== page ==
A careful reading of Upanisads will reveal two points clearly viz., i) Every important discovery is made intutively by meditation. (ii) There is a central principle that is imminent as well as transcendent of Adhibhuta, Adhyatma and Adhidaiva structure of the world.
This latter i.e., the central approach may be termed as Adhivisnu i.e.. Pertaining to the Supreme God Visnu. Sri Madhwacharya while interpreting Upanisads never stops at Adhibhuta, Adhyatma and Adhidaiva levels only. All the words that make a reference to one of these items are interpreted as refering to the Supreme God Visnu also. Visnu is the in depth meaning of all these words that refer to Adhibhuta etc., entitles. This gives an impression that his interpretation is overlaid with theism. Yes, it is overload but not as unnecessary addition but as a natural synthesis of Upanisadic Philosophy with an in depth layer of Upanisadic theism. Visnu here is not a Puranic deity of Indologists but a Supreme, perfect and independent being; a Central metaphysical principle which is also central ethical and theistic principle. All other entities of the Universe owe their very existence, functioning, and comprehension to this very central principle.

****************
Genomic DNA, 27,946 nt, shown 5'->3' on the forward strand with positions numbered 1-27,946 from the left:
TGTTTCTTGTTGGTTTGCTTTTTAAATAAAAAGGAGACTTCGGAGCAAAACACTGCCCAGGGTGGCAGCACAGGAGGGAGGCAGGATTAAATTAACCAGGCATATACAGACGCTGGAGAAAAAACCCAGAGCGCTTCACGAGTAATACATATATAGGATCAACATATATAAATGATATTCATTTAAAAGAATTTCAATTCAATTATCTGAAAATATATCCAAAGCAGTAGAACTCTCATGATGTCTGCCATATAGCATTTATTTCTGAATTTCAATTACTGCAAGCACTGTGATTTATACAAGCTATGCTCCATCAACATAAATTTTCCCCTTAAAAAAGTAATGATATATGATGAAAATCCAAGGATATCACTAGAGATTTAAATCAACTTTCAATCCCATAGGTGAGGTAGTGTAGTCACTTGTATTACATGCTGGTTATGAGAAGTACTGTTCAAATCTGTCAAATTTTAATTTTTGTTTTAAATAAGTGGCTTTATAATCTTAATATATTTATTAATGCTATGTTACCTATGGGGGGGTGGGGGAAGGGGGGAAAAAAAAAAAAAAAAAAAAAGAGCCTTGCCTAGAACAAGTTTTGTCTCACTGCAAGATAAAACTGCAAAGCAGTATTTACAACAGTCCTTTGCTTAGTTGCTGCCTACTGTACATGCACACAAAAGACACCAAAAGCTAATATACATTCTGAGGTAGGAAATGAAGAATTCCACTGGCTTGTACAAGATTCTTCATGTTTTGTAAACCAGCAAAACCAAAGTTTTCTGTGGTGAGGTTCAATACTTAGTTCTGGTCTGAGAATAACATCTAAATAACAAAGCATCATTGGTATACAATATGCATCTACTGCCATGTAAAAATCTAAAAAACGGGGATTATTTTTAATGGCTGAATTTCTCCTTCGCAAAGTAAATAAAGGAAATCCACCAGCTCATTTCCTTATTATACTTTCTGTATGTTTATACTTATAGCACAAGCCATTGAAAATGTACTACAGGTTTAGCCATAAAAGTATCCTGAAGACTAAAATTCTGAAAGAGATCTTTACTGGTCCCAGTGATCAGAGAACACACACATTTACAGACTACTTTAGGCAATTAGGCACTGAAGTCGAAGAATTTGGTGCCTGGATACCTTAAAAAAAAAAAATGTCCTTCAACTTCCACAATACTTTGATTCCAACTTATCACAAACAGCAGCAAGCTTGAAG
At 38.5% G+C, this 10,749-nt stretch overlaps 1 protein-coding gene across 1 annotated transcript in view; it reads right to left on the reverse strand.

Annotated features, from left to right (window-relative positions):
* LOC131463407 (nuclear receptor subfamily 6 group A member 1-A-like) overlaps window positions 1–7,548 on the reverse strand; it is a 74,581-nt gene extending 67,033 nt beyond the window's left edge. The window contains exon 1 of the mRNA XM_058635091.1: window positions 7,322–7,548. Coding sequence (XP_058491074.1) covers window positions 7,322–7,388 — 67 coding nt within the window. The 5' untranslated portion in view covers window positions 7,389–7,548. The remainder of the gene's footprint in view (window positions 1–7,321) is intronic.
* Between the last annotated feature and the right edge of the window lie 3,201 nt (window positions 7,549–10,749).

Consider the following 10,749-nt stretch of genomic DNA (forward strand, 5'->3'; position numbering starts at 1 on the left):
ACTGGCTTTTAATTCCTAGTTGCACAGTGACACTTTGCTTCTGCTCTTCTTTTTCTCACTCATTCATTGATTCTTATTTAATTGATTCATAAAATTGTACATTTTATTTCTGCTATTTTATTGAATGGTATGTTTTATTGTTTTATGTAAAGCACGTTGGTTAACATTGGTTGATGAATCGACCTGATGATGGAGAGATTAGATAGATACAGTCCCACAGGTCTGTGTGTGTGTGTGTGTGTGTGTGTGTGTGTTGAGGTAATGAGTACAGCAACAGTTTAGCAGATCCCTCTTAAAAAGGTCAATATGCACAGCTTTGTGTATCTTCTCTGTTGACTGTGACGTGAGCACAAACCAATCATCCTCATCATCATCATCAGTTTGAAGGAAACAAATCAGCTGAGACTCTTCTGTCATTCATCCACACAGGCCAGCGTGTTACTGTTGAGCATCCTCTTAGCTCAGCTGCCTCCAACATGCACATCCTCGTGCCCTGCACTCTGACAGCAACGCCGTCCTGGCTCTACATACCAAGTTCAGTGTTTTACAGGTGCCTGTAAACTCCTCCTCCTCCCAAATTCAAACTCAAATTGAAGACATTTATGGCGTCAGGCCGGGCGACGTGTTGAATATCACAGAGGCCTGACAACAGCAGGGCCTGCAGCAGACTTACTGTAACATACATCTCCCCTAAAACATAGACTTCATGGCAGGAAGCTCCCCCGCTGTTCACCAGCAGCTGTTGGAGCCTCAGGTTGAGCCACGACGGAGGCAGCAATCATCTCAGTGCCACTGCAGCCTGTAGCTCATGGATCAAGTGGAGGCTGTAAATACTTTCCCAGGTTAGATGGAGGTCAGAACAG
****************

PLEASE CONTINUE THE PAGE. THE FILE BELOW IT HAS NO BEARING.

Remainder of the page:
It is this perfect Central being that enables all others to function. It may be noted that the mentioned as the claimants to Universe in 5vetavatara are subordinate to the Supreme God. Of Svetasvatara statement also.